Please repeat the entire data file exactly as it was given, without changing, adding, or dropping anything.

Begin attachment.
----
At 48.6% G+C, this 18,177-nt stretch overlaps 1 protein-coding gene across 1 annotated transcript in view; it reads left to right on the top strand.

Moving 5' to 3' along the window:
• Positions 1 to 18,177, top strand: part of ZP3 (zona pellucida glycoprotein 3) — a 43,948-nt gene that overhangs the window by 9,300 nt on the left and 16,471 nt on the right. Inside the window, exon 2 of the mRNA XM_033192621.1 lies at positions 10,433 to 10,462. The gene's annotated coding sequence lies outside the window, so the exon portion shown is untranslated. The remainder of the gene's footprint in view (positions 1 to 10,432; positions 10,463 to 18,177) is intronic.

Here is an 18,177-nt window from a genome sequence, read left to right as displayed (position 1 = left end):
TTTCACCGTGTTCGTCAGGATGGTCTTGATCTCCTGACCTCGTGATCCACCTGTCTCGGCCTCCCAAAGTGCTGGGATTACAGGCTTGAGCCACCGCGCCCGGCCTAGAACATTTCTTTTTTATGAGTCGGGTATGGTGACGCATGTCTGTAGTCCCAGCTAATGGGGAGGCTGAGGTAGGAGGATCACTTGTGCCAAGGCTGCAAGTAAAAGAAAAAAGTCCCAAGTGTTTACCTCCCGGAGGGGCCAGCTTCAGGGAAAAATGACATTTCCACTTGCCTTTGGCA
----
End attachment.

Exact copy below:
At 48.6% G+C, this 18,177-nt stretch overlaps 1 protein-coding gene across 1 annotated transcript in view; it reads left to right on the top strand.

Moving 5' to 3' along the window:
• Positions 1 to 18,177, top strand: part of ZP3 (zona pellucida glycoprotein 3) — a 43,948-nt gene that overhangs the window by 9,300 nt on the left and 16,471 nt on the right. Inside the window, exon 2 of the mRNA XM_033192621.1 lies at positions 10,433 to 10,462. The gene's annotated coding sequence lies outside the window, so the exon portion shown is untranslated. The remainder of the gene's footprint in view (positions 1 to 10,432; positions 10,463 to 18,177) is intronic.

Here is an 18,177-nt window from a genome sequence, read left to right as displayed (position 1 = left end):
TTTCACCGTGTTCGTCAGGATGGTCTTGATCTCCTGACCTCGTGATCCACCTGTCTCGGCCTCCCAAAGTGCTGGGATTACAGGCTTGAGCCACCGCGCCCGGCCTAGAACATTTCTTTTTTATGAGTCGGGTATGGTGACGCATGTCTGTAGTCCCAGCTAATGGGGAGGCTGAGGTAGGAGGATCACTTGTGCCAAGGCTGCAAGTAAAAGAAAAAAGTCCCAAGTGTTTACCTCCCGGAGGGGCCAGCTTCAGGGAAAAATGACATTTCCACTTGCCTTTGGCA